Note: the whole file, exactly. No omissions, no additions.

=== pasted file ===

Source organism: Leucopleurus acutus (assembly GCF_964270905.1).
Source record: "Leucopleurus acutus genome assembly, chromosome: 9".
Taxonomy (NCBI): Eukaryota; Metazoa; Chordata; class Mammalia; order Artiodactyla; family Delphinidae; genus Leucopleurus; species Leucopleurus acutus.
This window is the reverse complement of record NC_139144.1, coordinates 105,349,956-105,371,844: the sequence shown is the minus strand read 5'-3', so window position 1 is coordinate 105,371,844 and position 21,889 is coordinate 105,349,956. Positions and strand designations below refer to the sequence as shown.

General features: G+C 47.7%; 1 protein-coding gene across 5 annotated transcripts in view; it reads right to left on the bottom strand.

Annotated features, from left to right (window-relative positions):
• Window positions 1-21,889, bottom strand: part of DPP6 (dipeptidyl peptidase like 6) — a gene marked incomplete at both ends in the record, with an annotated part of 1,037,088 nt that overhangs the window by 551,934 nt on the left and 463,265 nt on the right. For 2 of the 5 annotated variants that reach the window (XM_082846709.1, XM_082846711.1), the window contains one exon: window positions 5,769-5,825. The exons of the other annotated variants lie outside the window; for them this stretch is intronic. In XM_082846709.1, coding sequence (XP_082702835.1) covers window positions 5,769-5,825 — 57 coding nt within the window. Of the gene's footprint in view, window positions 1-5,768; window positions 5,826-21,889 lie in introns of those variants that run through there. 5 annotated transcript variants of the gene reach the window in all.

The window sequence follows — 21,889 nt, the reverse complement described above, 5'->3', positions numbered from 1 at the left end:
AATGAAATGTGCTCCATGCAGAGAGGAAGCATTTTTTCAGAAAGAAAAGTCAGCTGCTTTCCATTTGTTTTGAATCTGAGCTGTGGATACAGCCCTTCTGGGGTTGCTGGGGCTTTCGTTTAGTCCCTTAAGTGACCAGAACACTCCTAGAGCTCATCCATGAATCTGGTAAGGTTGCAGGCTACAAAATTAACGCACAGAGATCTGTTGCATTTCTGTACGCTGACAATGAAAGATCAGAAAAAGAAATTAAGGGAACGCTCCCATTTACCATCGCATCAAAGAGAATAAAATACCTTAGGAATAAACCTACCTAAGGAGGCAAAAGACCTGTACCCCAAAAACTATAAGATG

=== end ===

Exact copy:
Source organism: Leucopleurus acutus (assembly GCF_964270905.1).
Source record: "Leucopleurus acutus genome assembly, chromosome: 9".
Taxonomy (NCBI): Eukaryota; Metazoa; Chordata; class Mammalia; order Artiodactyla; family Delphinidae; genus Leucopleurus; species Leucopleurus acutus.
This window is the reverse complement of record NC_139144.1, coordinates 105,349,956-105,371,844: the sequence shown is the minus strand read 5'-3', so window position 1 is coordinate 105,371,844 and position 21,889 is coordinate 105,349,956. Positions and strand designations below refer to the sequence as shown.

General features: G+C 47.7%; 1 protein-coding gene across 5 annotated transcripts in view; it reads right to left on the bottom strand.

Annotated features, from left to right (window-relative positions):
• Window positions 1-21,889, bottom strand: part of DPP6 (dipeptidyl peptidase like 6) — a gene marked incomplete at both ends in the record, with an annotated part of 1,037,088 nt that overhangs the window by 551,934 nt on the left and 463,265 nt on the right. For 2 of the 5 annotated variants that reach the window (XM_082846709.1, XM_082846711.1), the window contains one exon: window positions 5,769-5,825. The exons of the other annotated variants lie outside the window; for them this stretch is intronic. In XM_082846709.1, coding sequence (XP_082702835.1) covers window positions 5,769-5,825 — 57 coding nt within the window. Of the gene's footprint in view, window positions 1-5,768; window positions 5,826-21,889 lie in introns of those variants that run through there. 5 annotated transcript variants of the gene reach the window in all.

The window sequence follows — 21,889 nt, the reverse complement described above, 5'->3', positions numbered from 1 at the left end:
AATGAAATGTGCTCCATGCAGAGAGGAAGCATTTTTTCAGAAAGAAAAGTCAGCTGCTTTCCATTTGTTTTGAATCTGAGCTGTGGATACAGCCCTTCTGGGGTTGCTGGGGCTTTCGTTTAGTCCCTTAAGTGACCAGAACACTCCTAGAGCTCATCCATGAATCTGGTAAGGTTGCAGGCTACAAAATTAACGCACAGAGATCTGTTGCATTTCTGTACGCTGACAATGAAAGATCAGAAAAAGAAATTAAGGGAACGCTCCCATTTACCATCGCATCAAAGAGAATAAAATACCTTAGGAATAAACCTACCTAAGGAGGCAAAAGACCTGTACCCCAAAAACTATAAGATG